Studies have demonstrated that there are events, both chemical and molecular, that can shift the microbiome and exacerbate disease activity in patients that have IBD. Although there is a contrast for healthy individual’s gut microbiomes that are shown to be much more stable. Furthermore, the science shows that E. coli can proliferate in IBD during flare-ups in the body. When this happens, it can further contribute to the patient’s symptoms and the progression of the disease.
When a person is trying to get healthier, the best way to do it is by avoiding pro-inflammatory foods that can cause the gut to have inflammation. Studies have found that processed foods, sugars, and trans fats can cause inflammation. The best way to be healthy is to increase the intake of an anti-inflammatory diet that is rich in antioxidants, have high omega-3s, and have a high dosage of prebiotic and probiotic supplements. With these healthy options, they can assist with the inflammatory response within the GI tract to help reduce the IBD flare-ups. With certain bacteriophages, they have been shown to infect and inhibit the growth of E. coli, which surprisingly has also been shown to help reduce the symptoms and can even potentially slow the progress of IBD.
With more and more research discovering the link between Crohn’s disease and the gut system is truly remarkable as researchers and scientists are finding ways to calm down and even prevent inflammation from happening. By eating healthy, nutritious food that contains antioxidants and anti-inflammatory properties can help the body dampen the effects of inflammation and improve the overall health and wellness of the body. Some products are here to help the body and provide support to the gastrointestinal system.
The scope of our information is limited to chiropractic, musculoskeletal, and nervous health issues or functional medicine articles, topics, and discussions. We use functional health protocols to treat injuries or disorders of the musculoskeletal system. Our office has made a reasonable attempt to provide supportive citations and has identified the relevant research study or studies supporting our posts. We also make copies of supporting research studies available to the board and or the public upon request. To further discuss the subject matter above, please feel free to ask Dr. Alex Jimenez or contact us at 915-850-0900.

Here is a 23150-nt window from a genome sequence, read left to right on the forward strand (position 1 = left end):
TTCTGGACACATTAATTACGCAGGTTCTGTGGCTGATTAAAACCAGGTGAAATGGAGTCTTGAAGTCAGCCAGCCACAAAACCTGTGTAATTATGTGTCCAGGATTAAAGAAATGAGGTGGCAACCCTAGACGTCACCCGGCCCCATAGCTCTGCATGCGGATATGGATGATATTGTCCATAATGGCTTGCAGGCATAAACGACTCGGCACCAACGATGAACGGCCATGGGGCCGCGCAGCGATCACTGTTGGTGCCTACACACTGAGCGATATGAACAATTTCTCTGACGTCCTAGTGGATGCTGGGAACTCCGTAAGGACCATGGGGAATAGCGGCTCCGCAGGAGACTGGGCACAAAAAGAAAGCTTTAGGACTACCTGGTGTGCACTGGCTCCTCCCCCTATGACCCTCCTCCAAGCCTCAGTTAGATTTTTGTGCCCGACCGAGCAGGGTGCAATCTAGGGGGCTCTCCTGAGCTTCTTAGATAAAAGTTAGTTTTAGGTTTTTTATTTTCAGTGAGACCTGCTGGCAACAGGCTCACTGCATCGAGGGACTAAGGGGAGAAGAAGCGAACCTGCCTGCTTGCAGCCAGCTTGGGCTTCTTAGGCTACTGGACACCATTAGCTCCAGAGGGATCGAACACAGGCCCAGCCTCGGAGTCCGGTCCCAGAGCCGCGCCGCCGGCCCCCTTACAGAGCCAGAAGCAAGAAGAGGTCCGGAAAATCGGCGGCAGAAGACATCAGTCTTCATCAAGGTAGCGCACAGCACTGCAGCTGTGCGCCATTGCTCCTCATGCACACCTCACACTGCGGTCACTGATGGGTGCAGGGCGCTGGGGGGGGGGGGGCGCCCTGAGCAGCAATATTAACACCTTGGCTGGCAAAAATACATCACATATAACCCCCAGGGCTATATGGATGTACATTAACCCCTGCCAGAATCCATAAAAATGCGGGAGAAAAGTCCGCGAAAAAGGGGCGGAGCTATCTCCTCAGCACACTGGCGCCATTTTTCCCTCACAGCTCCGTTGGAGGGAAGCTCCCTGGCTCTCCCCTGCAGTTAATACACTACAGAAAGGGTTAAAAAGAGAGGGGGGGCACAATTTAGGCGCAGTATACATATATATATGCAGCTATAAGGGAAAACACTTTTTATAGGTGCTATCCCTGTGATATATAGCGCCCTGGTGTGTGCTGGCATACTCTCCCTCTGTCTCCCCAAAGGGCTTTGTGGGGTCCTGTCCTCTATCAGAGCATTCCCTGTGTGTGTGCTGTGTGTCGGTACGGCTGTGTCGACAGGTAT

Jurgelewicz, Michael. “New Study Demonstrates Fasting-Mimicking Diet Reduces Inflammatory Bowel Disease Pathology.” Designs for Health, 15 Mar. 2019, blog.designsforhealth.com/node/974.
Jurgelewicz, Michael. “New Study Demonstrates Patients with Inflammatory Bowel Disease Can Reach Remission with Diet Alone.” Designs for Health, 4 Jan. 2018, blog.designsforhealth.com/si-42214/new-study-demonstrates-patients-with-inflammatory-bowel-disease-can-reach-remission-with-diet-alone.
Jurgelewicz, Michael. “New Study Identifies How the Microbiome Is Disrupted in Inflammatory Bowel Disease.” Designs for Health, 7 June 2019, blog.designsforhealth.com/node/1036.
Matsuoka, Katsuyoshi, and Takanori Kanai. “The Gut Microbiota and Inflammatory Bowel Disease.” Seminars in Immunopathology, Springer Berlin Heidelberg, Jan. 2015, http://www.ncbi.nlm.nih.gov/pmc/articles/PMC4281375/.
Menghini, Paola, et al. “Neutralization of IL-1α Ameliorates Crohn’s Disease-like Ileitis by Functional Alterations of the Gut Microbiome.” PNAS, National Academy of Sciences, 26 Dec. 2019, http://www.pnas.org/content/116/52/26717.
staff, Science X. “Researchers Discover Critical Link to Controlling Inflammation in Crohn’s Disease.” Medical Xpress – Medical Research Advances and Health News, Medical Xpress, 16 Dec. 2019, medicalxpress.com/news/2019-12-critical-link-inflammation-crohn-disease.html?utm_source=nwletter&utm_medium=email&utm_campaign=daily-nwletter.
Team, DFH. “Discovery of a Critical Link between Crohn’s and the Gut Microbiome.” Designs for Health, 5 Mar. 2020, blog.designsforhealth.com/node/1208.